Ofwat close Yorkshire Water case after shareholders cough up £100m to reduce storm overflows
Industry watchdog Ofwat has closed its enforcement case against Yorkshire Water, after the supplier agreed to recover loans worth nearly £1bn and shareholders committed £100m to reduce spills from storm overflows.
The water supplier has agreed a structured plan to strengthen its financial resources in the interests of customers.
This will involve Yorkshire Water calling in two loans that it had made to other companies within its wider company group, totalling around £940m.
The company has also made commitments, while shareholders will invest £100m to improve its handling of water spills.
Ofwat has now closed its investigation and will monitor whether the supplier honours its new commitments.
Ofwat secure concessions from water supplier
The water regulator opened the case due to concerns about the loans Yorkshire Water had made to other companies within its wider company grouping.
Ofwat wanted to ensure these inter-company loan arrangements complied with requirements in Yorkshire Water’s licence that are intended to protect customers and ensure that the regulated company has the resources it needs to deliver its services effectively.
This included having appropriate consent from Ofwat for such loans.
In November 2021 Ofwat’s “Monitoring Financial Resilience” report determined that Yorkshire Water had weak levels of financial resilience.
It argued the supplier had work to do to strengthen this to the level expected of a provider of essential public services – as financial flexibility was essential to boosting customer service and performance issues.
During the investigation, Ofwat confirmed Yorkshire Water took steps to address concerns about the loans.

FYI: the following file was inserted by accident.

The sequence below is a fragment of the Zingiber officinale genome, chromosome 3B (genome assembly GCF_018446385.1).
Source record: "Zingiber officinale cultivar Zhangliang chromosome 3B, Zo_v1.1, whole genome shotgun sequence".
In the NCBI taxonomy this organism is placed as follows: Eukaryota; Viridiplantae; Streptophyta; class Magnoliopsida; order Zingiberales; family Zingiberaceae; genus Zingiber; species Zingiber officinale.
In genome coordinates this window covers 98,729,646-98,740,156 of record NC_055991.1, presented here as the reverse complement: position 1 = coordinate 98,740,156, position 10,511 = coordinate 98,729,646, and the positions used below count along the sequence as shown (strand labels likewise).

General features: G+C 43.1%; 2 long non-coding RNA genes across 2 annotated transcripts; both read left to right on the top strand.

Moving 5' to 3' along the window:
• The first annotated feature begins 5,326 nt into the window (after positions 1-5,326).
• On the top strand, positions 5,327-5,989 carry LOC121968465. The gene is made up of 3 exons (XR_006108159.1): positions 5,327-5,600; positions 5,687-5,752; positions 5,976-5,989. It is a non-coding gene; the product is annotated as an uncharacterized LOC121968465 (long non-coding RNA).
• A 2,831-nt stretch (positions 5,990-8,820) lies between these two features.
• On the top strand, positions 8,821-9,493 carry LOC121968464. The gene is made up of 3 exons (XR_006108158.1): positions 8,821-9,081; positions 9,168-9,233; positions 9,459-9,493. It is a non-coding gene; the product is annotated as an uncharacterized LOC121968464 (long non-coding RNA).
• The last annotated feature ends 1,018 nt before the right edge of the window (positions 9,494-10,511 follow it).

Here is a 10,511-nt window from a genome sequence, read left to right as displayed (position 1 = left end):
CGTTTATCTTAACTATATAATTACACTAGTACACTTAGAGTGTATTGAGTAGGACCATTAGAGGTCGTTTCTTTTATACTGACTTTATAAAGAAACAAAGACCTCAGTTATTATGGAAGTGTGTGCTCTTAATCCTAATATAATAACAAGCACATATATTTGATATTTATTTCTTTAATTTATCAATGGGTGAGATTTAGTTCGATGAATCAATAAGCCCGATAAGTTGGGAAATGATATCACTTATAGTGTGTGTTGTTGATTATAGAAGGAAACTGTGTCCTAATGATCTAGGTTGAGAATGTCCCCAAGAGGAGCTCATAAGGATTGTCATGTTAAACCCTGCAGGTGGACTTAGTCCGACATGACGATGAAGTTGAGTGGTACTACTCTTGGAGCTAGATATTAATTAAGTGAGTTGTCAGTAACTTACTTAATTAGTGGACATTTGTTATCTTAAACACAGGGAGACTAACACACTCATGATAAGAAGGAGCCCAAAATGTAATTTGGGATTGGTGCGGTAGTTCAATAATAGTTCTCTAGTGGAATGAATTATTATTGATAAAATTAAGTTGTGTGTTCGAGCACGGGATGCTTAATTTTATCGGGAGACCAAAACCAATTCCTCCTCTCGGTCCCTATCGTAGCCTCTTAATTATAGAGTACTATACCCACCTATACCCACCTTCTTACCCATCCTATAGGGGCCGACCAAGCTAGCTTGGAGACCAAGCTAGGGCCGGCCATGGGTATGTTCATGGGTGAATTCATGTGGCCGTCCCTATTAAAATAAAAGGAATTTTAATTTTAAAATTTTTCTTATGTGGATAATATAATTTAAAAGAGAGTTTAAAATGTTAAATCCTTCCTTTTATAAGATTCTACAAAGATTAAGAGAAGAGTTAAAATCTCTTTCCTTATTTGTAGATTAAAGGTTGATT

It says that the structured repayment plan and additional commitments Yorkshire Water has put forward have addressed these concerns, and secured benefits for customers.
David Black, Ofwat Chief Executive, said: “Companies must be financially resilient if they are to tackle the challenges that affect customers and the environment. We are pleased that Yorkshire Water recognised our concerns and is taking these active steps to improve its financial position in the interest of customers.
“We welcome the additional £100m shareholder funded investment to take urgent action to reduce spills from storm overflows.”
Earlier this week, Sir James Bevan, chief executive of the Environment Agency, warned it would cost £100-200bn to fix the UK’s network of pipelines, reservoirs and treatment works to develop a modern system that separates sewage and rainwater.
He explained to the House of Lords that the Victorians first established the UK’s sewer overflow system.
It is designed to divert water and diluted sewage in times of high rainfall into large bodies of water such as river and seas – however, it was also exacerbating sewage spills amid storm overflows.